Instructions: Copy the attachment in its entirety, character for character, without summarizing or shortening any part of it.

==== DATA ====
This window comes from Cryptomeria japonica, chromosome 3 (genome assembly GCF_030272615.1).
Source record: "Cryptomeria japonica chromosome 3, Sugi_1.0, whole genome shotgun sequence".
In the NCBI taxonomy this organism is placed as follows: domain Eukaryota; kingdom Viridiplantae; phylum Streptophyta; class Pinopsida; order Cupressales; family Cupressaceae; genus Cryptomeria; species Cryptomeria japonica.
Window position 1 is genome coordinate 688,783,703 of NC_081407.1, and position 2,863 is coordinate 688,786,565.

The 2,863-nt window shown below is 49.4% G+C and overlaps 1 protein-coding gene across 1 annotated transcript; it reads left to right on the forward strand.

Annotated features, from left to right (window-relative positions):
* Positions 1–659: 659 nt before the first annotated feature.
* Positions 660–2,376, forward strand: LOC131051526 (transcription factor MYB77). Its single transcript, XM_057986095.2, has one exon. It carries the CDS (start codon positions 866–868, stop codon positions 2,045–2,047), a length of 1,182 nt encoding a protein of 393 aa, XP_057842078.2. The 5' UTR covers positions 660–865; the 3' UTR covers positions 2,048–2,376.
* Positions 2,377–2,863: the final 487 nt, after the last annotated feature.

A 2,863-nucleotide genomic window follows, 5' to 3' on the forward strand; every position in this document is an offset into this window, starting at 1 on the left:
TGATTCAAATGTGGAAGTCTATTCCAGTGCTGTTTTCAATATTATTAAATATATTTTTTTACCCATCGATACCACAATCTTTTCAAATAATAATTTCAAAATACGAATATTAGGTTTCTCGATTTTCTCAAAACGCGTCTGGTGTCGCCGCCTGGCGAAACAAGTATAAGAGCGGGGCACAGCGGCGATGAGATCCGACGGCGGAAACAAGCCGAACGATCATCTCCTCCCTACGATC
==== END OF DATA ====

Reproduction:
This window comes from Cryptomeria japonica, chromosome 3 (genome assembly GCF_030272615.1).
Source record: "Cryptomeria japonica chromosome 3, Sugi_1.0, whole genome shotgun sequence".
In the NCBI taxonomy this organism is placed as follows: domain Eukaryota; kingdom Viridiplantae; phylum Streptophyta; class Pinopsida; order Cupressales; family Cupressaceae; genus Cryptomeria; species Cryptomeria japonica.
Window position 1 is genome coordinate 688,783,703 of NC_081407.1, and position 2,863 is coordinate 688,786,565.

The 2,863-nt window shown below is 49.4% G+C and overlaps 1 protein-coding gene across 1 annotated transcript; it reads left to right on the forward strand.

Annotated features, from left to right (window-relative positions):
* Positions 1–659: 659 nt before the first annotated feature.
* Positions 660–2,376, forward strand: LOC131051526 (transcription factor MYB77). Its single transcript, XM_057986095.2, has one exon. It carries the CDS (start codon positions 866–868, stop codon positions 2,045–2,047), a length of 1,182 nt encoding a protein of 393 aa, XP_057842078.2. The 5' UTR covers positions 660–865; the 3' UTR covers positions 2,048–2,376.
* Positions 2,377–2,863: the final 487 nt, after the last annotated feature.

A 2,863-nucleotide genomic window follows, 5' to 3' on the forward strand; every position in this document is an offset into this window, starting at 1 on the left:
TGATTCAAATGTGGAAGTCTATTCCAGTGCTGTTTTCAATATTATTAAATATATTTTTTTACCCATCGATACCACAATCTTTTCAAATAATAATTTCAAAATACGAATATTAGGTTTCTCGATTTTCTCAAAACGCGTCTGGTGTCGCCGCCTGGCGAAACAAGTATAAGAGCGGGGCACAGCGGCGATGAGATCCGACGGCGGAAACAAGCCGAACGATCATCTCCTCCCTACGATC